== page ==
Pakistan's Political Crisis: Did Washington Cause "Regime Change" in Islamabad?

Did the U.S. make it clear to Pakistan in 2022 that Imran Khan was not acceptable as the prime minister of the South Asian country? Did the Pakistani military then use the Opposition parties led by Nawaz Sharif and Asif Ali Zardari to remove Imran Khan from power through a successful No-Confidence vote in the parliament? The answer to both of these questions appears to be a resounding "yes" based on the leaked contents of a secret diplomatic cable, the actions of the Opposition politicians and the attempts to dismantle the Pakistan Tehreek-e-Insaf (PTI) and the jailing of Imran Khan on trumped-up charges. These events have created significant political instability in the country and prompted former US National Security Advisor John Bolton to urge the Biden administration to take a clear position before the “terrorists, China and Russia take advantage” of the situation.

Former Prime Minister Imran Khan (L) and General Asim Munir

Diplomatic Cable:

A leaked diplomatic cable from Pakistani Ambassador Asad Majeed Khan quotes Donald Lu, Assistant Secretary of State for South Asia in the Biden Administration, as saying,  “I think if the no-confidence vote against the Prime Minister succeeds, all will be forgiven in Washington because the Russia visit is being looked at as a decision by the Prime Minister. Otherwise, I think it will be tough going ahead.”

In answer to a question at a recent press conference, the US State Department spokesman Mathew Miller has essentially confirmed the contents of the diplomatic cable. 

This appears to have been enough for the then Pakistan Army Chief General Bajwa to orchestrate the passage of the No-Confidence Motion against Prime Minister Imran Khan with the help of Nawaz Sharif, Asif Ali Zardari and other politicians who ganged up on Imran Khan. 

PTI Dismantled, Imran Khan Jailed:

The Pakistani military did not just content itself with removing Imran Khan from power. A campaign to dismantle Khan's political party, the largest party in the country that ruled the country and two of its four provinces, is in full swing. A Gallup poll in February this year reported that 61% of voters approved of Imran Khan. His support is the strongest among young people who make up the bulk of the population.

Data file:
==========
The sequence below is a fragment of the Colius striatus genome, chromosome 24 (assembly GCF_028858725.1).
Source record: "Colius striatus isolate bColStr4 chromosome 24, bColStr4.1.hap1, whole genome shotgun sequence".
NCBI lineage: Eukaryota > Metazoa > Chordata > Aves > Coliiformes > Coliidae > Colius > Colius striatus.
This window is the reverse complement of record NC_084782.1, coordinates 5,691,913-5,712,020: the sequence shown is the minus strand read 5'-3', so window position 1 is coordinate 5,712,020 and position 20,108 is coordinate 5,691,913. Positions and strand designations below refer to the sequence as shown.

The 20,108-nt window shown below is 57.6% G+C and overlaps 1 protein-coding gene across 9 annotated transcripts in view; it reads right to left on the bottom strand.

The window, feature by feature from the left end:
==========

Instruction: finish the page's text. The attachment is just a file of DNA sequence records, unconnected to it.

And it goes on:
The jailing of Imran Khan and mass arrests of his party members are sending a clear signal that Pakistan's most popular leader, based on recent polls, is no longer acceptable to the military. The US government has remained silent in the middle of this mass crackdown in Pakistan. Washington appears to be unconcerned about civil liberties and democracy in Pakistan. 

US Interests in South Asia:

Are the US interests in South Asia best served by destabilizing strategically-located nuclear-armed Pakistan? Polls indicate that Imran Khan remains the most popular politician in Pakistan. The removal of his government from power and the dismantling of his party are increasingly turning ordinary Pakistanis against the United States. 

In an interview with Voice of America (VOA) Urdu service this week, former National Security Advisor John Bolton said he “worries about” the Biden administration’s foreign policy about South Asia because “it’s not clearly defined”.  

Replying to another question asked by VOA, Mr Bolton said Biden administration officials “don’t know what their strategic imperatives are. And it’s been confused and inarticulate on the situation in Pakistan”.

Here's a video clip of US State Department Mathew Miller's Press Conference:


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